The HLT-platform is a supranational initiative aimed at strengthening the position of HLT in the Netherlands and the Flemish part of Belgium. The plan to set up this platform was launched by the NTU, which is an intergovernmental organization that has the mission of dealing with all issues related to strengthening the position of the Dutch language.

In addition to the NTU, the following Flemish and Dutch partners are involved in the HLT Platform:

  • the Ministry of the Flemish Community/AWI (Technology and Innovation)
  • the Flemish Institute for the Promotion of Scientific-technological Research in Industry (IWT)
  • the Fund for Scientific Research - Flanders (FWO-Flanders)
  • the Dutch Ministry of Education, Culture and Sciences, (OCenW)
  • the Dutch Ministry of Economic Affairs (EZ)
  • the Netherlands Organisation for Scientific Research (NWO)
  • Senter (an agency of the Dutch Ministry of Economic Affairs)

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Bulgaria  
Policy situation overview

Policy situation overview in Bulgaria

A strategic HLT policy could not be specified in Bulgaria. While passing through difficult changes in all spheres of the socio-economical life, the country prioritized other seen as more significant problems. That is why there are not government departments involved in HLT R&D policy, neither in HLT path to market policy.

However, the Bulgarian government faces the challenges of the contemporary technologies development and is trying to outline some strategy. In 1999 was accepted the Government Strategy for Information Society Development, which specifies the HLT as an important component of the whole process.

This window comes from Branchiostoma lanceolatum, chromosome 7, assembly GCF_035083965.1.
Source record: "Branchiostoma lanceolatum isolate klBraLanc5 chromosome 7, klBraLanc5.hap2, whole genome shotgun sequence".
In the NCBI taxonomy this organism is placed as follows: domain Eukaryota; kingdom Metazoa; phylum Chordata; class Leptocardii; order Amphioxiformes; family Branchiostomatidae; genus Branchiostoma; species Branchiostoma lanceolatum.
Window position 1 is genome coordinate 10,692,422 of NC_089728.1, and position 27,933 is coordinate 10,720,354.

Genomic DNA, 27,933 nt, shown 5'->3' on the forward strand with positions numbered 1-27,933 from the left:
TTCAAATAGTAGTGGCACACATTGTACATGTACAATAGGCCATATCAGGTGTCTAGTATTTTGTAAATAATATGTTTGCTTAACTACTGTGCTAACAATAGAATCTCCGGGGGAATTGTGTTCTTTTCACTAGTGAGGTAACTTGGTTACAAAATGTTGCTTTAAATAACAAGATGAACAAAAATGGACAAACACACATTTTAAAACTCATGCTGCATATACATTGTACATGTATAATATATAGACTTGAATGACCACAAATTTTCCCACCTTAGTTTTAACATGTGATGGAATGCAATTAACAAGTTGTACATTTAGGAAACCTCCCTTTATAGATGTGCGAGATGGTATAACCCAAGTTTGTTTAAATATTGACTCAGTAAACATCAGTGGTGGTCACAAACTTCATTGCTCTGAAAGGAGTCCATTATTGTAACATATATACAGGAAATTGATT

In 2002 within the Ministry of Transport and Communications was established the ICT Development Agency - Republic of Bulgaria, which is supposed to formulate the national high-tech and innovation policy.
http://www.mtc.government.bg/en/About_Ministry/Administrative_Structure/dir9.htm

At the Council of Ministers was newly established a Coordination Center for Information, Communication and Management Technologies. Its goals of the are as follows:

  • To improve the effectiveness of the state administration through a systematic and coordinated implementation of information, communication and management technologies and introduction of e-Government services;
  • To increase the efficiency of budget and donor funds invested in information, communication and management technologies in the public sector and to attract new investment;
  • To establish effective partnerships with the private sector for the implementation of e-Government projects and to encourage the overall progress of technology and enable improved business and social environment.

http://www.ccit.government.bg/main.asp?goals=1&more_id=2&lng=en


Funding bodies

The only local funding institution is the National Scientific Research Fund at the Ministry of Education. It provides small grants not only for HLT, but also for different kind of scientific researches. NSRF opens annual calls for projects and funding.
www.minedu.government.bg